Therefore, we decided to purchase carbon credits to compensate for our emissions.
We chose to support a Gold Standard project in Guatemala – focusing on water filtration and improved cookstoves – with numerous “add-on” sustainability benefits for the local people.
#7 MONEY MATTERS
“Follow the money” is a catchphrase popularized in the 70’s. It is still very relevant today. Cheap and easy access to capital is critical for the future well-being of the fossil industry. We are finally seeing financial institutions awakening to a new reality – where carbon risk is becoming mainstream.
During the last 2-3 years, we have seen numerous banks and pension funds questioning the role they play in fueling industry based on exploitation of oil, gas and coal. Quite amazing, actually.
And now, following suit, a wave of cities, universities, governments and private investors are saying, “Enough is enough”, and have decided to divest from fossil. Truly inspiring!
But why leave this to the large institutions, why not play the same game on a private level?”, my family asked.
We have now reviewed our savings and how the money has been invested, mostly by our bank and mutual fund managers. Although the savings amount we control is limited, we are very frustrated by the lack of REAL attention fossil divestment is given.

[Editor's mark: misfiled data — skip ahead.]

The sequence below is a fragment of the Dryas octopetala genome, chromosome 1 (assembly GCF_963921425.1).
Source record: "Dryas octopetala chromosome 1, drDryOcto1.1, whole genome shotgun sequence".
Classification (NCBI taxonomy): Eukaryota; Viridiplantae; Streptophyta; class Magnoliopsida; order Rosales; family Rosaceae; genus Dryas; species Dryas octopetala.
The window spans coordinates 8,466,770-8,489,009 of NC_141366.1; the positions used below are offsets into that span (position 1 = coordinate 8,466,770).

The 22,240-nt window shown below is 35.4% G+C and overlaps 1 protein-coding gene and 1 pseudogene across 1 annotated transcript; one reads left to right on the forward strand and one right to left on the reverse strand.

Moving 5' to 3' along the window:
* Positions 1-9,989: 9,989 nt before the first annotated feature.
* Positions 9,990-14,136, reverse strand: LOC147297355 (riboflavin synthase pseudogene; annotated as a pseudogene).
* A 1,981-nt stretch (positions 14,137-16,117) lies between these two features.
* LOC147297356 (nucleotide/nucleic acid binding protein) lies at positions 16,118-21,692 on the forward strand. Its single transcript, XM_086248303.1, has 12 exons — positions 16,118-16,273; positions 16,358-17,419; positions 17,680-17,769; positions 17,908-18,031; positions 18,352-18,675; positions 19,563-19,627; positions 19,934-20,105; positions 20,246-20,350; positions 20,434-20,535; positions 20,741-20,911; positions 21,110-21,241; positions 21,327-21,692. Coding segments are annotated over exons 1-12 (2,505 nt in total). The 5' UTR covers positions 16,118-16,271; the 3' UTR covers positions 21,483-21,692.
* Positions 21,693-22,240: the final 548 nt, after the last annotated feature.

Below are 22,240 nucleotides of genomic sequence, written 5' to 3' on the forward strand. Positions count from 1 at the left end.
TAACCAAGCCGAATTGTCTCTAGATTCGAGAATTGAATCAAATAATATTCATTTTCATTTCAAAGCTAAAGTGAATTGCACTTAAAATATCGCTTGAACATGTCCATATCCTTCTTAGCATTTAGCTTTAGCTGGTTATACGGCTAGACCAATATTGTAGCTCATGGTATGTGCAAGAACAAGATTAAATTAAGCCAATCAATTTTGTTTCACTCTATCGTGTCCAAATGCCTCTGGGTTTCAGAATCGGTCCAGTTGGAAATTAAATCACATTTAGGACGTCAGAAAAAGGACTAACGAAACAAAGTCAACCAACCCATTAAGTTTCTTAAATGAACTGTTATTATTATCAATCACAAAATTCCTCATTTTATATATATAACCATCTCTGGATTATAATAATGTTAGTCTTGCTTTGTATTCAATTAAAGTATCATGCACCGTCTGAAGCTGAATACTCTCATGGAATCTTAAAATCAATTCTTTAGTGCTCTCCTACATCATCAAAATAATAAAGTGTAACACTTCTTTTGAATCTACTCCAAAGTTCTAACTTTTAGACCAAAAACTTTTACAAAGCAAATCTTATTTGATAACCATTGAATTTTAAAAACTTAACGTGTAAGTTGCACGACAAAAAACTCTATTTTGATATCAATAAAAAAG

Our conclusion. There are few that do more than talk, but there are some that seriously try to find fossil free alternatives. Norwegian insurance company and pension fund, Storebrand, seems to be among the serious ones. We pledge to move all our savings – in 2017 – from institutions that cannot decument a serious divestment strategy, to institutions that can show us real fossil free options.
Not only will we contribute to starving the fossil industry – but I truly believe this provides a better return in the long run for our family savings.
#8 SLASH FOOD WASTE
Food loss and waste also amount to a major squandering of resources, and needlessly produce greenhouse gas emissions, contributing to global warming and climate change.
Knowing that roughly one third of the food produced in the world for human consumption every year — approximately 1.3 billion tons — gets lost or wasted, is just plain frustrating. And it’s shocking to note that if just one-fourth of the food currently lost or wasted globally could be saved, it would be enough to feed 870 million hungry people in the world.
On a household level – wasted food also means throwing money out the window. Literally. Our municipality collects food waste twice a month, alongside all the other sorted waste like paper, glass, plastic, metals and hazardous waste. Sorting and bagging our food waste is a sobering exercise, and fast creates awareness of what we throw out, and how much.
We are now trying to rethink our shopping habits, as a first step. Buying less, rather than going for the unneeded “3 for the price of 2” bargains. We are also considering what we “dump” into the freezer, never to see daylight again before thrown away a year later. We are taking a close look at our daily “dinner menus” making sure leftovers can have a natural role to play. Lots of food is perfectly edible, days and sometimes weeks, after the official stamped “best before date”.
Not throwing out food seems so obvious. But, actually kicking the habit, has been more challenging than we thought. Slowly though, we are learning. And that feels good!